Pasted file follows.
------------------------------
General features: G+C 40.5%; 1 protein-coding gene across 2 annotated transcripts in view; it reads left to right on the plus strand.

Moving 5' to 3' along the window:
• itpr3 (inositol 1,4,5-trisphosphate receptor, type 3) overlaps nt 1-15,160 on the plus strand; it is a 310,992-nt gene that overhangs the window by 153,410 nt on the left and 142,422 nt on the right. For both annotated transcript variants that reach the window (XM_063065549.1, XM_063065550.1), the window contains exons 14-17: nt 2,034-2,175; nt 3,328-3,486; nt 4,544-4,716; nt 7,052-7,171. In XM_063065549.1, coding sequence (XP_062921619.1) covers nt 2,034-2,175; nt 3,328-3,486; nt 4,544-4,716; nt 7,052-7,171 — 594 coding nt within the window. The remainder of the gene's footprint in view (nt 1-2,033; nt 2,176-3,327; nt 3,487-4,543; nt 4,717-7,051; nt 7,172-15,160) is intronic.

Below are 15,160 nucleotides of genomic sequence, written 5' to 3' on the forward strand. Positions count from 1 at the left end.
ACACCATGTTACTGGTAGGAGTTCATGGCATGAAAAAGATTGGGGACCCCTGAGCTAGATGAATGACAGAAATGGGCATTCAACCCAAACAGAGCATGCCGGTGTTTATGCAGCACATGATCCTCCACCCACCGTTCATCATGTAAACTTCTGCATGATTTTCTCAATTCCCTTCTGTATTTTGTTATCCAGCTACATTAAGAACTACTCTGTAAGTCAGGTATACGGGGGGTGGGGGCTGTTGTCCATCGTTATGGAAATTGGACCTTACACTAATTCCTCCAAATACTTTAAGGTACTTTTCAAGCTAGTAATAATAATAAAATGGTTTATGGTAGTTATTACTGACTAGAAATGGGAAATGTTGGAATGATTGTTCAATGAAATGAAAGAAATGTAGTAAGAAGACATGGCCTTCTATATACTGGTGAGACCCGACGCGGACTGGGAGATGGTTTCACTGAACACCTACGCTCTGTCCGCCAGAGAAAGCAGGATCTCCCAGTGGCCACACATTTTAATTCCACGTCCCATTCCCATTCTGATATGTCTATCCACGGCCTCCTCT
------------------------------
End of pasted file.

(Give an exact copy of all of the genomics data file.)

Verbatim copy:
General features: G+C 40.5%; 1 protein-coding gene across 2 annotated transcripts in view; it reads left to right on the plus strand.

Moving 5' to 3' along the window:
• itpr3 (inositol 1,4,5-trisphosphate receptor, type 3) overlaps nt 1-15,160 on the plus strand; it is a 310,992-nt gene that overhangs the window by 153,410 nt on the left and 142,422 nt on the right. For both annotated transcript variants that reach the window (XM_063065549.1, XM_063065550.1), the window contains exons 14-17: nt 2,034-2,175; nt 3,328-3,486; nt 4,544-4,716; nt 7,052-7,171. In XM_063065549.1, coding sequence (XP_062921619.1) covers nt 2,034-2,175; nt 3,328-3,486; nt 4,544-4,716; nt 7,052-7,171 — 594 coding nt within the window. The remainder of the gene's footprint in view (nt 1-2,033; nt 2,176-3,327; nt 3,487-4,543; nt 4,717-7,051; nt 7,172-15,160) is intronic.

Below are 15,160 nucleotides of genomic sequence, written 5' to 3' on the forward strand. Positions count from 1 at the left end.
ACACCATGTTACTGGTAGGAGTTCATGGCATGAAAAAGATTGGGGACCCCTGAGCTAGATGAATGACAGAAATGGGCATTCAACCCAAACAGAGCATGCCGGTGTTTATGCAGCACATGATCCTCCACCCACCGTTCATCATGTAAACTTCTGCATGATTTTCTCAATTCCCTTCTGTATTTTGTTATCCAGCTACATTAAGAACTACTCTGTAAGTCAGGTATACGGGGGGTGGGGGCTGTTGTCCATCGTTATGGAAATTGGACCTTACACTAATTCCTCCAAATACTTTAAGGTACTTTTCAAGCTAGTAATAATAATAAAATGGTTTATGGTAGTTATTACTGACTAGAAATGGGAAATGTTGGAATGATTGTTCAATGAAATGAAAGAAATGTAGTAAGAAGACATGGCCTTCTATATACTGGTGAGACCCGACGCGGACTGGGAGATGGTTTCACTGAACACCTACGCTCTGTCCGCCAGAGAAAGCAGGATCTCCCAGTGGCCACACATTTTAATTCCACGTCCCATTCCCATTCTGATATGTCTATCCACGGCCTCCTCT